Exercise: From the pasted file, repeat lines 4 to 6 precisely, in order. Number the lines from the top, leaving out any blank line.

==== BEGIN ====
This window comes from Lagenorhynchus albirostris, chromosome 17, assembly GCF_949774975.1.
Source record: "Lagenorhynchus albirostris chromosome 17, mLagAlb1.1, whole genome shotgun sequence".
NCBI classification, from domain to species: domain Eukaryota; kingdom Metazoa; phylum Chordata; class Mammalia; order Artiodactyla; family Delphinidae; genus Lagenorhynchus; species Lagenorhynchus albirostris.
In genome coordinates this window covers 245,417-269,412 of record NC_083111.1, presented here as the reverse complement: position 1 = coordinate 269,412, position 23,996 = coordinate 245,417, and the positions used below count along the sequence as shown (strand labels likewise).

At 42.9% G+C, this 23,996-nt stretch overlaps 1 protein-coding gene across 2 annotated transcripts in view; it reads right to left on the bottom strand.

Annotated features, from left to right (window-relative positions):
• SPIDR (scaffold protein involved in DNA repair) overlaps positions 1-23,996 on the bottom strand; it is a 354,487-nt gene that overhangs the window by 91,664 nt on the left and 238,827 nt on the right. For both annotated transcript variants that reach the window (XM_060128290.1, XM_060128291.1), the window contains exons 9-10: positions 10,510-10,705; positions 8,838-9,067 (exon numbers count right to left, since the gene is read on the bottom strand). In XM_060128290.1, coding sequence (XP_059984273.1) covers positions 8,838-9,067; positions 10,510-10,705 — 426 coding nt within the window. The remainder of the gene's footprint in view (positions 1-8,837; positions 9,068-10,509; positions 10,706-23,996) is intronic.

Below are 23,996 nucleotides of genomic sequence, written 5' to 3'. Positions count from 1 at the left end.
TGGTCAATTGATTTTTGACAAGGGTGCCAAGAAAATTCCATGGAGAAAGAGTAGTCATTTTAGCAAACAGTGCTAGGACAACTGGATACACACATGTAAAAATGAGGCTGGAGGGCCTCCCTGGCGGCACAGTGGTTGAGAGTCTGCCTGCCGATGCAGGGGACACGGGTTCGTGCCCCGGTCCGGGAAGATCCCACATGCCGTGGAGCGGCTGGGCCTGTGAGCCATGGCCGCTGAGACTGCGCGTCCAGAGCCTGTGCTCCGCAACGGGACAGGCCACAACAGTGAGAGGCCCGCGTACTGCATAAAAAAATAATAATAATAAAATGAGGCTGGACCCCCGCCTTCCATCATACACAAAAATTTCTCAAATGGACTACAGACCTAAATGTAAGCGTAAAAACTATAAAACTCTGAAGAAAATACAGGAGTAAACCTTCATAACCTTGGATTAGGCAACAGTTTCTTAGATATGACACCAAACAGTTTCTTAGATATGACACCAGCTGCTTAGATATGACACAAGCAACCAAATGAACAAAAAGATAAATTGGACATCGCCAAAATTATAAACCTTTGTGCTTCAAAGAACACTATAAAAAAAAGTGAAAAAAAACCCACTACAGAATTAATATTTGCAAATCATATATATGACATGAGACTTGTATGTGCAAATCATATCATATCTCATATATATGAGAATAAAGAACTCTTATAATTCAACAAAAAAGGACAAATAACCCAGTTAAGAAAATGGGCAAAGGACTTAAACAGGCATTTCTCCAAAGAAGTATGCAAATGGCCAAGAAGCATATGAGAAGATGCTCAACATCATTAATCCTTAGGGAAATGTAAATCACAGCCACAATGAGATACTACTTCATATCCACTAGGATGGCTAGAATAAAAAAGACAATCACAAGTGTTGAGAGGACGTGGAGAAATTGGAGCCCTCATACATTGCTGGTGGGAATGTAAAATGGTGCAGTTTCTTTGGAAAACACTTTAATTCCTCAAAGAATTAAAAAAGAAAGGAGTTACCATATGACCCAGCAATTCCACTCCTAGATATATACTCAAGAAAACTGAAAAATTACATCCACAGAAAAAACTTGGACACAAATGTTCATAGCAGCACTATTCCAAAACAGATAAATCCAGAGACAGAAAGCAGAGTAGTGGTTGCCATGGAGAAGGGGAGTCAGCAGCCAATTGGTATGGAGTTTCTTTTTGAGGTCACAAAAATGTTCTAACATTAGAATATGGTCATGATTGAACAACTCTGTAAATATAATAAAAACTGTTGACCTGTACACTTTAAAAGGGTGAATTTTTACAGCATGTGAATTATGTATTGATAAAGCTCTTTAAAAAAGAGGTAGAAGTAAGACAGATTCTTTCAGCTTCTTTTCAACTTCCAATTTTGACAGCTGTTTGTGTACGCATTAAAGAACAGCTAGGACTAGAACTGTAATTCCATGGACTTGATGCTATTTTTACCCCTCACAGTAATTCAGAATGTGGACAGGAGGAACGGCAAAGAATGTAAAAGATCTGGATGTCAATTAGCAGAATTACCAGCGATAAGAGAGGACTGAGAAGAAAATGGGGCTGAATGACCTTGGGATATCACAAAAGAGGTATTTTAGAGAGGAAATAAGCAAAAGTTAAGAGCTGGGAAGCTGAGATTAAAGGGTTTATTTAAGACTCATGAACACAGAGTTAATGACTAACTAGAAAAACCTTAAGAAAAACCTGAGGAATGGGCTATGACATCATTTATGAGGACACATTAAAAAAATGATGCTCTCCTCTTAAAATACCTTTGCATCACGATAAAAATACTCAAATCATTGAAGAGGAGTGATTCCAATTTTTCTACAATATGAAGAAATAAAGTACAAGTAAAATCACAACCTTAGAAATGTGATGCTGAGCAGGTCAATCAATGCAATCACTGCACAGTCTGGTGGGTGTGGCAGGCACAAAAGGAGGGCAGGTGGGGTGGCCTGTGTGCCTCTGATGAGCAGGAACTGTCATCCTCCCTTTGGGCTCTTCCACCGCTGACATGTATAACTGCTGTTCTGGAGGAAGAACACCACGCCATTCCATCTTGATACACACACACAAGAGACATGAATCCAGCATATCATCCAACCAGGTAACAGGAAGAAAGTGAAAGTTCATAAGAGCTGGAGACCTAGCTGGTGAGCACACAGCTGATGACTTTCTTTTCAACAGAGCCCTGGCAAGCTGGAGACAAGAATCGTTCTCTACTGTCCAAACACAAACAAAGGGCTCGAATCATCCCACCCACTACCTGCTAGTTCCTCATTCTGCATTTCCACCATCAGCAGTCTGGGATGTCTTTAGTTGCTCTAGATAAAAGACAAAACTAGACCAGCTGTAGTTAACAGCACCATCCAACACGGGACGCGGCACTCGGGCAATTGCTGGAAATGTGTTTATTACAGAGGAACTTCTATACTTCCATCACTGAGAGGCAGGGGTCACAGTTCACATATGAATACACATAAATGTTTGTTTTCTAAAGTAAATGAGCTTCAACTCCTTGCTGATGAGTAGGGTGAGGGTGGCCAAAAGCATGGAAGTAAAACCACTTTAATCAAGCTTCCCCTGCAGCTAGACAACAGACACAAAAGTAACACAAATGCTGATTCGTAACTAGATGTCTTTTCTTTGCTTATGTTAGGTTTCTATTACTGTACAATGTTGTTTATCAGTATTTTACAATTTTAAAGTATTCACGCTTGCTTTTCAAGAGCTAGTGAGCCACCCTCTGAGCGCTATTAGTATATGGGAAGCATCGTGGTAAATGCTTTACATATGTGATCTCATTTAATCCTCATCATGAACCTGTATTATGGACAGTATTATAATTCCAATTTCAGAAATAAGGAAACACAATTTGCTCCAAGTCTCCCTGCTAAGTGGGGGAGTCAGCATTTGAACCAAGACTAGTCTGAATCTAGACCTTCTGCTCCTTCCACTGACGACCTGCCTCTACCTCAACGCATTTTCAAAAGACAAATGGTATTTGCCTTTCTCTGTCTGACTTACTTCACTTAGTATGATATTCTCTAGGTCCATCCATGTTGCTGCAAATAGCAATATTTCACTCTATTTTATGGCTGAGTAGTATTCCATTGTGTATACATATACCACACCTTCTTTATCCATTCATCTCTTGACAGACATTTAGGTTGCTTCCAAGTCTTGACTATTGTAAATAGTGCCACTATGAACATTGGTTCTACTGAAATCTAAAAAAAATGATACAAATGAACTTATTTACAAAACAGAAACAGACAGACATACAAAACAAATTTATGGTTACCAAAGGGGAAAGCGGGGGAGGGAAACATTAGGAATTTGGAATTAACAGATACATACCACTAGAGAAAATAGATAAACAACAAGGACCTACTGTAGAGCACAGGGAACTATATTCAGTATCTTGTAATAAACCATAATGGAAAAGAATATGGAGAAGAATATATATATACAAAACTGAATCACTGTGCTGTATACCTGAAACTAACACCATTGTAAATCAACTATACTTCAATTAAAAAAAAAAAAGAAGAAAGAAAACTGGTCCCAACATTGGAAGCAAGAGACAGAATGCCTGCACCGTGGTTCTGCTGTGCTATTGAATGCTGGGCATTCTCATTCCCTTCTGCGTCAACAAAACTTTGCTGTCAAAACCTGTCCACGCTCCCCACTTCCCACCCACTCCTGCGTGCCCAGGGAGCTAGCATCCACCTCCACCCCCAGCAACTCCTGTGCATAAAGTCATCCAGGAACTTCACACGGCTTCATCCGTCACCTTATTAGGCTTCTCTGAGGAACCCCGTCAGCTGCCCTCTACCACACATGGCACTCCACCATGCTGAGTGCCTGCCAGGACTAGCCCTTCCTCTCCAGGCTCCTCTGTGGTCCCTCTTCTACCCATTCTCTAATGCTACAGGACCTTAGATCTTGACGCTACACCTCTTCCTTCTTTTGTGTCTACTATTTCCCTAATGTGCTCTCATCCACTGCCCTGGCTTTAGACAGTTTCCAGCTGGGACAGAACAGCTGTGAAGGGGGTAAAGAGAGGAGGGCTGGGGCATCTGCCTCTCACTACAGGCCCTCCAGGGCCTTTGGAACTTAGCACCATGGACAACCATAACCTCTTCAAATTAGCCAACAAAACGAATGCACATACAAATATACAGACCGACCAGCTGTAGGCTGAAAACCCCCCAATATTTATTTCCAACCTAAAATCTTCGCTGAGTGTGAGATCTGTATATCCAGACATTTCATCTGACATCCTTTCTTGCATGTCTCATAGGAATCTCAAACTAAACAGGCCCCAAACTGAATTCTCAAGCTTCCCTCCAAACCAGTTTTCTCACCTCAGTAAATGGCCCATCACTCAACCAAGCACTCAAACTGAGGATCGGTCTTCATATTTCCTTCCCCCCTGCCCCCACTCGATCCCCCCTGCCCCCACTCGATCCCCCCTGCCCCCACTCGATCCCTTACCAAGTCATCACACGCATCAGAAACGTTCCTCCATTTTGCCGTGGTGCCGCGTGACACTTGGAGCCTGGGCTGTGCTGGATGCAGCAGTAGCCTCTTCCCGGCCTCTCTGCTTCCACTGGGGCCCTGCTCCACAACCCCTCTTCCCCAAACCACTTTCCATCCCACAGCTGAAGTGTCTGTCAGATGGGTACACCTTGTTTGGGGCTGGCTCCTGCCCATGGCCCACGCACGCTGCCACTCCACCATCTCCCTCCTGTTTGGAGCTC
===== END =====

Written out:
In genome coordinates this window covers 245,417-269,412 of record NC_083111.1, presented here as the reverse complement: position 1 = coordinate 269,412, position 23,996 = coordinate 245,417, and the positions used below count along the sequence as shown (strand labels likewise).

At 42.9% G+C, this 23,996-nt stretch overlaps 1 protein-coding gene across 2 annotated transcripts in view; it reads right to left on the bottom strand.

Annotated features, from left to right (window-relative positions):